Apple announced an updated policy in November to put in place a 15 percent commission fee on apps that brought in $1 million or less, down from its 30 percent fee. Google followed suit, announcing in March it would cut its commission on developers to 15 percent for the first $1 million of revenue every developer earns each year.
“They operate as a cartel when it comes to these rules,” David Heinemeier Hansson, founder and CTO of Basecamp, said Monday during a press conference organized by the Coalition for App Fairness.
The Coalition for App Fairness brings together a group of apps with varying business sizes, including Fortnite developer Epic Games, Spotify and Match Group. Spotify and Match Group are also sending witnesses to testify at Wednesday’s hearing.
The group is pushing for increased regulation of the app store market, including calling for developers to be able to use outside payment systems and for app developers to have access to app stores as long as they meet “fair, objective and nondiscriminatory standards.”
“The fees are only one part of the conversation,” said Meghan DiMuzio, executive director of the coalition.
In lieu of federal legislation, state proposals have emerged that address some of the concerns app developers have raised regarding the fees.
A bill introduced by a Republican in Arizona passed the state House in March in a tight 31-29 vote. The bill would allow app developers to bypass fees from the Apple and Google stores. The bill, however, was pulled in the state Senate weeks later when it was slated for a vote.
App fairness legislation has also been introduced this year in North Dakota, Georgia, Rhode Island, North Carolina, Illinois, Minnesota, Hawaii, New York and Massachusetts, according to the Coalition for App Fairness.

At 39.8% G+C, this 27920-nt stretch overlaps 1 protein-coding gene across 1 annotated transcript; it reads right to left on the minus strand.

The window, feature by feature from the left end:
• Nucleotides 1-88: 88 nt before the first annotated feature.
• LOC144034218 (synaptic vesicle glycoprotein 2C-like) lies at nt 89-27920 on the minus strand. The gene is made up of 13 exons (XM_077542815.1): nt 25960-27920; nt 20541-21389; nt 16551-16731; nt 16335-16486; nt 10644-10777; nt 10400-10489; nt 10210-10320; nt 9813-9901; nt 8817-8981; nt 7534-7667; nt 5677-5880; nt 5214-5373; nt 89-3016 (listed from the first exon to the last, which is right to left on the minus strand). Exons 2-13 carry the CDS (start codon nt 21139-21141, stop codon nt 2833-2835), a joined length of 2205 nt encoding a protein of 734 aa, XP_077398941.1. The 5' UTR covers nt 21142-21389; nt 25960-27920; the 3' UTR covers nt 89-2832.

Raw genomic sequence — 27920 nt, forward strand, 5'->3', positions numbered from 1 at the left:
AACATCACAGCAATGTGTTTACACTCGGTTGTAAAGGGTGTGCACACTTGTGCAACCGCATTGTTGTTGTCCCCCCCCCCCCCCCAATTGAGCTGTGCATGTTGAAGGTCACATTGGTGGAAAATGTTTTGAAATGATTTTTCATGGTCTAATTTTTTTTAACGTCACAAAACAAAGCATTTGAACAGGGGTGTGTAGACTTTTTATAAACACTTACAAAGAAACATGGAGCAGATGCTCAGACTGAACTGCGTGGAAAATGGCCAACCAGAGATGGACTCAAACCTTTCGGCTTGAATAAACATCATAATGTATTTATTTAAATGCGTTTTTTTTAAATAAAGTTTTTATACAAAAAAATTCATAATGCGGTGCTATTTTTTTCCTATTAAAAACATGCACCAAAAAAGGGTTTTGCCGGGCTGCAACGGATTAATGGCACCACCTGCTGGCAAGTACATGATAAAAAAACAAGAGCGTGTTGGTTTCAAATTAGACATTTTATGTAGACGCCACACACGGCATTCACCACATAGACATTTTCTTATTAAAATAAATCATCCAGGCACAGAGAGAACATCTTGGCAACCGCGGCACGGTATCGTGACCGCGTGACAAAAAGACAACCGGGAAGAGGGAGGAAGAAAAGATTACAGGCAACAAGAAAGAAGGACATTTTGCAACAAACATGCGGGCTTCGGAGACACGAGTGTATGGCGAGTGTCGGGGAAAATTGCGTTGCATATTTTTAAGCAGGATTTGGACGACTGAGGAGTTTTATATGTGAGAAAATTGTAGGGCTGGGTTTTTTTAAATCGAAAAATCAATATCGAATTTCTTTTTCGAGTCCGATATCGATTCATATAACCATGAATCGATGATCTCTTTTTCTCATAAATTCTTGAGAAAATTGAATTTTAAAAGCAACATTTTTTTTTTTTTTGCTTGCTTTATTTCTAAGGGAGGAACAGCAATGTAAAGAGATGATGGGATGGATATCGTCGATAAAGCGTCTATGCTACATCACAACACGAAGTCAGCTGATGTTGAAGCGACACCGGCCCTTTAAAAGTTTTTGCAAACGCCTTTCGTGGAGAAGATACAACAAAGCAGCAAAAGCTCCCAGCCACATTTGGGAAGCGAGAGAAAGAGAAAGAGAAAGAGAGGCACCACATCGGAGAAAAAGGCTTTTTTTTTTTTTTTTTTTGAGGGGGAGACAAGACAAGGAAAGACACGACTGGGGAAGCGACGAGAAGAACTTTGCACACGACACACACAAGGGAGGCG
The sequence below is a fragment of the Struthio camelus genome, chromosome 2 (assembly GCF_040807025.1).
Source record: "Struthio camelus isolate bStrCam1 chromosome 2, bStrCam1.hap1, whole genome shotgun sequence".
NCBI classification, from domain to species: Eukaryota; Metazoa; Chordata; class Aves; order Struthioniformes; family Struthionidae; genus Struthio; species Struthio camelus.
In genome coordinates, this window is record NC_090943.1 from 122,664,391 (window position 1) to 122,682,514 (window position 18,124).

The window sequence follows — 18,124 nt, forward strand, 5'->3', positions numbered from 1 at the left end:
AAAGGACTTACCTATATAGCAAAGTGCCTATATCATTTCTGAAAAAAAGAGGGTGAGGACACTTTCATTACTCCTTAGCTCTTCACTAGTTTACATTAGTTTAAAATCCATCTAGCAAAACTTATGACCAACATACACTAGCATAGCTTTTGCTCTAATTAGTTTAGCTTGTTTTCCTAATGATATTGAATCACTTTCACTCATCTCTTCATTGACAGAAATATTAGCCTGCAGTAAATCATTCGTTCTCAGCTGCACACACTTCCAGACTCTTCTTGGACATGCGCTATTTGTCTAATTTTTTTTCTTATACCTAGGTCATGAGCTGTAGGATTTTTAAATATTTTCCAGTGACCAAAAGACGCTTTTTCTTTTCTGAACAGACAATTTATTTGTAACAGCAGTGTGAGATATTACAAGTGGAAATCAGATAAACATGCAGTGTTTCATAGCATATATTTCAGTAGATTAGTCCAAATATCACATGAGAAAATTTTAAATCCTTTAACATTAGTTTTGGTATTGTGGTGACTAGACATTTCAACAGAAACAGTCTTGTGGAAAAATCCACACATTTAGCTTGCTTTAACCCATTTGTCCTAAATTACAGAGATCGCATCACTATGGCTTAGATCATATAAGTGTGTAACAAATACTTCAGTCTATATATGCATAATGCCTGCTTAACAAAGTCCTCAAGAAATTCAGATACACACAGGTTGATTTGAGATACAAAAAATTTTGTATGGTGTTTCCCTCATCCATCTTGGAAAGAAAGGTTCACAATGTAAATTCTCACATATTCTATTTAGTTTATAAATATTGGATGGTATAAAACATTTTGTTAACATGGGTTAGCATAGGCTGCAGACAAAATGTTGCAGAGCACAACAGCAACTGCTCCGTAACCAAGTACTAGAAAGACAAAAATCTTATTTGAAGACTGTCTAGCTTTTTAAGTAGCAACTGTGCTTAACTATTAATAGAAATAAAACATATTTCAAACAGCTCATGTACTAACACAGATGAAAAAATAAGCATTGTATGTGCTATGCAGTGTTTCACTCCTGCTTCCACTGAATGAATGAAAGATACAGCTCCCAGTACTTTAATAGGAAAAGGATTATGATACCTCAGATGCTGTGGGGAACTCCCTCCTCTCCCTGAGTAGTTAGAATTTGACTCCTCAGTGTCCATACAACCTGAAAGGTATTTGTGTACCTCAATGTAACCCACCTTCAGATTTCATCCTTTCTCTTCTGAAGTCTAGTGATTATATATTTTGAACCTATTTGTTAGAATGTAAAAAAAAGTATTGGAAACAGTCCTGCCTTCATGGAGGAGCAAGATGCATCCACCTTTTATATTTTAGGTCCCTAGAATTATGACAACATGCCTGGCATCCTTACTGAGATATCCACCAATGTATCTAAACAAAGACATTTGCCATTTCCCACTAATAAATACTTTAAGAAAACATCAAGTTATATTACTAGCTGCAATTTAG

The issues over the app store fees will also take center stage next month when Epic Games’ lawsuit against Apple goes to trial. The lawsuit is centered on Apple’s decision to pull the company’s popular Fortnite game from the store after the game installed its own payment system, which is not allowed under the App Store rules.
Apple argues its system helps optimize the customer experience and protect the security and privacy of users, according to a court document filed in the Epic Games case.
Adam Kovacevich, executive director of Chamber of Progress, a coalition representing some of the largest tech companies, published a blog post Tuesday defending the app store system. Google is a corporate partner that supports the Chamber of Progress.
He argued it is a “safer and more reliable way” for users to purchase and install apps and that updates to the system would not benefit consumers.
Proposed changes, he said, “could worsen the customer experience, due to the friction and unreliability introduced by app store alternatives. But this debate has no bearing on what consumers pay for apps and subscriptions.”
Cooper, however, said the existing system is impacting consumer choice and pushed back on arguments in favor of the existing app store system.
“The app stores [are] constraining consumer choice under the bogus argument that, ‘Hey, this is the only way to deliver a secure high quality product,’” Cooper said. “That’s rubbish. The way we get secure high-quality products is we keep constant pressure on both sides of that line to innovate. That’s what we really need.”
The Hill has removed its comment section, as there are many other forums for readers to participate in the conversation. We invite you to join the discussion on Facebook and Twitter.